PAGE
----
I really liked this story! T.J. Kelly spins a wonderful yarn about a young woman who is blessed with a curse.
A young woman of seventeen, Mirabelia Rector finds herself cursed with the loss of her parents, and doubly cursed because she has yet to achieve her magic. Now she must, in accordance to ritual, demonstrate a magic she can’t seem to bring about in order to inherit her deceased parents company. If she can’t do it she will lose it all.
Lia comes face to face with the harsh reality that she must perform the ceremony of Ascension without the benefit of magic. In Lia’s reality, awareness and use of one’s magic is a big deal, a really big deal. So big a deal in fact, that not having it will prevent her from becoming the CEO of Rector Enterprises, one of the most formidable magic companies in the world.
From the point she tosses her parents off a cliff (Not a spoiler – you’ll see what I mean) to being forced by ritual to battle some of the most powerful magicians of her time; this plucky seventeen year old phenome tackles several challenges on her own terms. Along the way, as Lia plows through obstacles in her usual strong willed, stubborn to a fault manner, she learns to love the support and protection of Armageddon, Peony, Mort, Peter and Chas.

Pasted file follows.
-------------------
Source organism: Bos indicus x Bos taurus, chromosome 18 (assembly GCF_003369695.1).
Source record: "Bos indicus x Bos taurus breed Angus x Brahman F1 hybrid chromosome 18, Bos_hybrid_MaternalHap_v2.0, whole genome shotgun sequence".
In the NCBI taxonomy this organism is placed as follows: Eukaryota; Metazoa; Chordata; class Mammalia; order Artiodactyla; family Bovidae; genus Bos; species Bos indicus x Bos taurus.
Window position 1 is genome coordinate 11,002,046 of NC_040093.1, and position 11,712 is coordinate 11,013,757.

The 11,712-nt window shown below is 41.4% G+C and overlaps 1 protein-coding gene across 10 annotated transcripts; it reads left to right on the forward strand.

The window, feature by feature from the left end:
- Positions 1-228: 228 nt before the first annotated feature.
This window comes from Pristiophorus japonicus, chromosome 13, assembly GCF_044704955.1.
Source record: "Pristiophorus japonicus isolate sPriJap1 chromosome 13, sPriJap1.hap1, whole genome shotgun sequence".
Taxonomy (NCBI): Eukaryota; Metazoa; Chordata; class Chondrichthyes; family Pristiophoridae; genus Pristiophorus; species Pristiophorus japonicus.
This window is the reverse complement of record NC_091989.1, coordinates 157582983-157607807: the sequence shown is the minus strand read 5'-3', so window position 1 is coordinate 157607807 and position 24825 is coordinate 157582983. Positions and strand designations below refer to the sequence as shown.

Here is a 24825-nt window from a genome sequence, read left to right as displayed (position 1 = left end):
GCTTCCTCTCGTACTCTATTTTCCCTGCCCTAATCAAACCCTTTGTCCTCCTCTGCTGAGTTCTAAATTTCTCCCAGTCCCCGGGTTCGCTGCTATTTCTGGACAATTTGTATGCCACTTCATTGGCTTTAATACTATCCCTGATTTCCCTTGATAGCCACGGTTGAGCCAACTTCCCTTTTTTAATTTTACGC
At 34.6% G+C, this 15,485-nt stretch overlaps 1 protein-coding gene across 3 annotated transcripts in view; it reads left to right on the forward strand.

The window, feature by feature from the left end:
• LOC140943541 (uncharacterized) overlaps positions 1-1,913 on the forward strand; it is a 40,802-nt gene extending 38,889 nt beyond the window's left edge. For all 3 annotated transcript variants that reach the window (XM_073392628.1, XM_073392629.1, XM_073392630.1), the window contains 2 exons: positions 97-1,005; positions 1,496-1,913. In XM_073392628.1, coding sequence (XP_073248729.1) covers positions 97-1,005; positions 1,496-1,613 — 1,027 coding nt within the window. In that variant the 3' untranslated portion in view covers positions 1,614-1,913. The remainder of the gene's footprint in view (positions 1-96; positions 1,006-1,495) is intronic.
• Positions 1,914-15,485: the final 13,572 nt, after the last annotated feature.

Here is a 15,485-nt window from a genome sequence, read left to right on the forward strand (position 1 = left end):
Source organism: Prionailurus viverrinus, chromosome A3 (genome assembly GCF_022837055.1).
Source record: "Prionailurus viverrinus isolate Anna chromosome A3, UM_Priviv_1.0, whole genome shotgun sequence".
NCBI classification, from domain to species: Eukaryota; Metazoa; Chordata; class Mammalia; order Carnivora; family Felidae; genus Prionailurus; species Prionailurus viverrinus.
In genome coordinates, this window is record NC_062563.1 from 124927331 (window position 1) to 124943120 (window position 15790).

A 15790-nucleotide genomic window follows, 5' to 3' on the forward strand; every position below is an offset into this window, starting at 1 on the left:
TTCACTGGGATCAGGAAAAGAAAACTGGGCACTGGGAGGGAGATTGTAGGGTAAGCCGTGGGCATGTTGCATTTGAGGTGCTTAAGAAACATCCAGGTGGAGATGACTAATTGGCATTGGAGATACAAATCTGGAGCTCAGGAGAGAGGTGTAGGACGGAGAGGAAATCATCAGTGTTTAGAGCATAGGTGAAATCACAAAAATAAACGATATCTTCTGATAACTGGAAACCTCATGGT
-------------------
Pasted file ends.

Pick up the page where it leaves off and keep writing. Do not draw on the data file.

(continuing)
At Armageddon’s castle Lia studies laboriously in order to learn her craft, but when she meets Chas, she realizes that there is something else on the castle grounds she is very interested in. In quick fashion Lia subscribes to the oh- so-human and quite predictable plight of teenage pubescence, falling fast and hard in love for one of the Irregulars. Then at the worst time this Irregular does something hoping to prove his love that almost kills her. No really, it almost kills her.
TJ Kelly does a great job with the emotional aspects of two young teens and how they respond to critical situations and as I read it, I found myself knowing that Chas really loves Lia, but wondering if he really loves her enough.
This coming from a guy that doesn’t read romance novels! Maybe I should right?
All in all, I found this a more than commendable work from an up and coming author.